UK police could expand their use of facial recognition software despite widespread concerns over the ethical implications of the technology. Policing minister Chris Philp is reportedly keen for all officers across the country to have access to the technology, and wants to incorporate facial recognition into body-worn cameras. It is a move that runs counter to plans in the EU, where use of such cameras in public spaces is set to be banned.
<img decoding="async" width="500" height="334" src="https://techmonitor.ai/wp-content/uploads/sites/4/2023/05/shutterstock_473262604.jpg" alt="Controversial CCTV cameras worn The Home Office is said to have briefed the biometrics and surveillance camera commissioner, Professor Fraser Sampson, on the planned expansion to more UK police forces according to a report in the FT. It is a divisive subject, with previous studies finding its use unethical.
The technology takes footage from a live CCTV camera feed, looks for faces and compares the features to those in a pre-determined watchlist of “people of interest” in real time. When one is spotted it generates an alert that officers can then investigate.
UK policing minister Chris Philp is said to have “expressed his desire to embed facial recognition technology in policing” which includes a consideration over how the government can support the police. One of the ideas he is said to be exploring is whether facial recognition technology could also be incorporated into body-worn cameras, the
FT report says.
Philps’ plans are part of a new report commissioned The technology is already in use Privacy campaigners are opposed to police using facial recognition software on the grounds there are risks of misidentification and racial bias. The Met police denies any bias, saying during a review of its usage of the technology to date that it found “no statistically significant bias in relation to race and gender,” adding that the chance of a false match was one in 6,000 people who pass the camera. Whether this would still be the case with body-worn cameras is unclear.
A Home Office spokesperson said: “The government is committed to empower the police to use new technologies like facial recognition in a fair and proportionate way. Facial recognition plays a crucial role in helping the police tackle serious offences including murder, knife crime, rape, child sexual exploitation and terrorism.”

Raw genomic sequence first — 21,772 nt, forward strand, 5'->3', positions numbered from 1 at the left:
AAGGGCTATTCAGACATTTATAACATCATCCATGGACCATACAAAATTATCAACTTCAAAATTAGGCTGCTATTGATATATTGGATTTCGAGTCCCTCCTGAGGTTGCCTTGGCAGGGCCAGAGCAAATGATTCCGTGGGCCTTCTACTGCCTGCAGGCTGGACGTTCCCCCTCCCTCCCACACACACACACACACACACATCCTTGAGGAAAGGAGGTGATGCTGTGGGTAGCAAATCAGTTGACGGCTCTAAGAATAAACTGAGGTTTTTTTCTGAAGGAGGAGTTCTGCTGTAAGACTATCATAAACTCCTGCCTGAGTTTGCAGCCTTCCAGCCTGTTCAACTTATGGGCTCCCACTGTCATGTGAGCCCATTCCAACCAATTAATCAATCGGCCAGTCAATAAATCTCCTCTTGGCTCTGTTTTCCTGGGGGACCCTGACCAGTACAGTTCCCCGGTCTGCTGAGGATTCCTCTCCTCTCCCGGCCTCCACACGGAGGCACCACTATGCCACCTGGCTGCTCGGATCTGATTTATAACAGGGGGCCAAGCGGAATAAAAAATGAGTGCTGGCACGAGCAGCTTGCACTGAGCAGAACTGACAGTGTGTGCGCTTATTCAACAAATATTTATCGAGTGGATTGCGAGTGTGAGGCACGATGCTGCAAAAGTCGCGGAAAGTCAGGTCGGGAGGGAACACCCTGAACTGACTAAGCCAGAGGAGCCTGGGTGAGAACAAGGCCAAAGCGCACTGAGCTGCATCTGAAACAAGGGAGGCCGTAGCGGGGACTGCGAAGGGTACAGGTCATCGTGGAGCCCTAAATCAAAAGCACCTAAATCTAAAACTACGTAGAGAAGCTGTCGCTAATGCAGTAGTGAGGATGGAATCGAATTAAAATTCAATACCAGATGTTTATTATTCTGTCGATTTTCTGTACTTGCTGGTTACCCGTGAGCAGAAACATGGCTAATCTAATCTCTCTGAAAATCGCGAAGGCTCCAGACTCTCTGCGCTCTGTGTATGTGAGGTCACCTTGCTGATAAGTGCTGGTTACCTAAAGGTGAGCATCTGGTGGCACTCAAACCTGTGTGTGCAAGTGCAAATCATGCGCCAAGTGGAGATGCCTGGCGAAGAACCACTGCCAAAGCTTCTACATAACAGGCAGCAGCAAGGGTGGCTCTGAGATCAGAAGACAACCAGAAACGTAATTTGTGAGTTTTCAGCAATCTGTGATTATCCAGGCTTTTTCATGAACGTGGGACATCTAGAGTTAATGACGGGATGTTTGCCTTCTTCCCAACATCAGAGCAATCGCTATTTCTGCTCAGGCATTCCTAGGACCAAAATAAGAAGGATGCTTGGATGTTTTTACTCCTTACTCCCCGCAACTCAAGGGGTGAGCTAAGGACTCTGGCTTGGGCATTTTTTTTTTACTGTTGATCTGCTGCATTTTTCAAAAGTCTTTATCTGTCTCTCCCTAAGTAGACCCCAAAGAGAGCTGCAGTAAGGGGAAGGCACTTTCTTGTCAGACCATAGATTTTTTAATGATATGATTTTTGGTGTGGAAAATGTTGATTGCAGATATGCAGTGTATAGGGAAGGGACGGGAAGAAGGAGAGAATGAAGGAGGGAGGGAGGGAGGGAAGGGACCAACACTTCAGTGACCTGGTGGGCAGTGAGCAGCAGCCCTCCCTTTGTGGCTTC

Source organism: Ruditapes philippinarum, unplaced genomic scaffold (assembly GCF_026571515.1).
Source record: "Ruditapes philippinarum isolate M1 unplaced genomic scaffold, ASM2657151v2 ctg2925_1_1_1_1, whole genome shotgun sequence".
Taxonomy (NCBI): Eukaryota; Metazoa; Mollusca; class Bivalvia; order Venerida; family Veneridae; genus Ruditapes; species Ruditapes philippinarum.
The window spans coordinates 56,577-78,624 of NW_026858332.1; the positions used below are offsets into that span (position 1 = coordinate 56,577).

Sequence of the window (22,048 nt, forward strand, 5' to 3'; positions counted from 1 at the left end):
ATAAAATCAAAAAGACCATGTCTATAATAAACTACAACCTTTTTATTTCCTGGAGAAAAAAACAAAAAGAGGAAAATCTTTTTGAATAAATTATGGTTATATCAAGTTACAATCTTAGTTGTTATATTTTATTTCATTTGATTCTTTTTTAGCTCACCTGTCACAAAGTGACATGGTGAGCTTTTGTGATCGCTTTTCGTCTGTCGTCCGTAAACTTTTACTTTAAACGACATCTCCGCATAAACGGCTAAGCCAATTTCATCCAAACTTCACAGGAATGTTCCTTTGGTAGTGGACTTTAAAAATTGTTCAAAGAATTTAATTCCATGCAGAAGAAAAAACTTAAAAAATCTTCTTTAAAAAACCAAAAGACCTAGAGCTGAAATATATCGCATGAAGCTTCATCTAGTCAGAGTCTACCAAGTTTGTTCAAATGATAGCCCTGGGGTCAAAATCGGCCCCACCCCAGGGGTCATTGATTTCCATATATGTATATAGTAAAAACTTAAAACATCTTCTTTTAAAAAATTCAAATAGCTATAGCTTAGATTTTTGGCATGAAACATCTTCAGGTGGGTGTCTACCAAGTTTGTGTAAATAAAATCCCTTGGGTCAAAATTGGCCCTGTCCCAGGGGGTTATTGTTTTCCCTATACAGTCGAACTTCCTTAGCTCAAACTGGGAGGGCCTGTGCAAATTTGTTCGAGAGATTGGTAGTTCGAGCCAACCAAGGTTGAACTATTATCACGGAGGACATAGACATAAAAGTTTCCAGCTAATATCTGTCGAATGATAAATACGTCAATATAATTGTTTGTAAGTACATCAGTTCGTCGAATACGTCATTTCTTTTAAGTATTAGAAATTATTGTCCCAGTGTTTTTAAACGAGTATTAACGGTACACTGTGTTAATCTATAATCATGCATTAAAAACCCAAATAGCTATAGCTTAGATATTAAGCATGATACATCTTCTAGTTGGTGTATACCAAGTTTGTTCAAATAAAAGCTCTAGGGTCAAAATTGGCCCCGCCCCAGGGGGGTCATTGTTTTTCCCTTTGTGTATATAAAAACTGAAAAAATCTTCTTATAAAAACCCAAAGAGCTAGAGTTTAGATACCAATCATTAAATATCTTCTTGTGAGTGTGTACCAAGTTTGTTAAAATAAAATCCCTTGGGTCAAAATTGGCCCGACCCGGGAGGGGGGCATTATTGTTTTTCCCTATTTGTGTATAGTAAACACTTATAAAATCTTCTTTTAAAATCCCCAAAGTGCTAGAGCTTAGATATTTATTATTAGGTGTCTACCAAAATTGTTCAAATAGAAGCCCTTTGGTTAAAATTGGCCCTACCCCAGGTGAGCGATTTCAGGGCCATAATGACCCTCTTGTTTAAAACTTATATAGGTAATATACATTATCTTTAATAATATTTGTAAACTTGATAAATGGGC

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In October last year, a review of the Met and South Wales police forces’ use of the technology Researchers at the Minderoo Centre created “minimum ethical and legal standards” that should be used to govern any use of facial recognition technology and tested those standards against how UK police forces are using it, finding they all failed to meet the minimum.
Professor Gina Neff, executive director of the centre, said her team compiled a list of all the ethical guidelines, legal frameworks and current legislation to create the measures used in the tests. These aren’t legal requirements, but rather what the researchers say should be used as a benchmark to protect privacy, human rights, transparency and bias requirements, as well as ensure accountability and provide oversight on the use and storage of personal information.
All the current police use-cases for live facial recognition failed the test, Professor Neff says. “These are complex technologies, they are hard to use and hard to regulate with the laws we have on the books,” she told
Tech Monitor. “The level of accuracy achieved does not warrant the level of invasiveness required to make them work.”
In the EU, lawmakers last week voted to adopt an amendment to the upcoming EU AI Act that would ban the use of facial recognition in public spaces.
Read more: Police live facial recognition technology ‘unethical’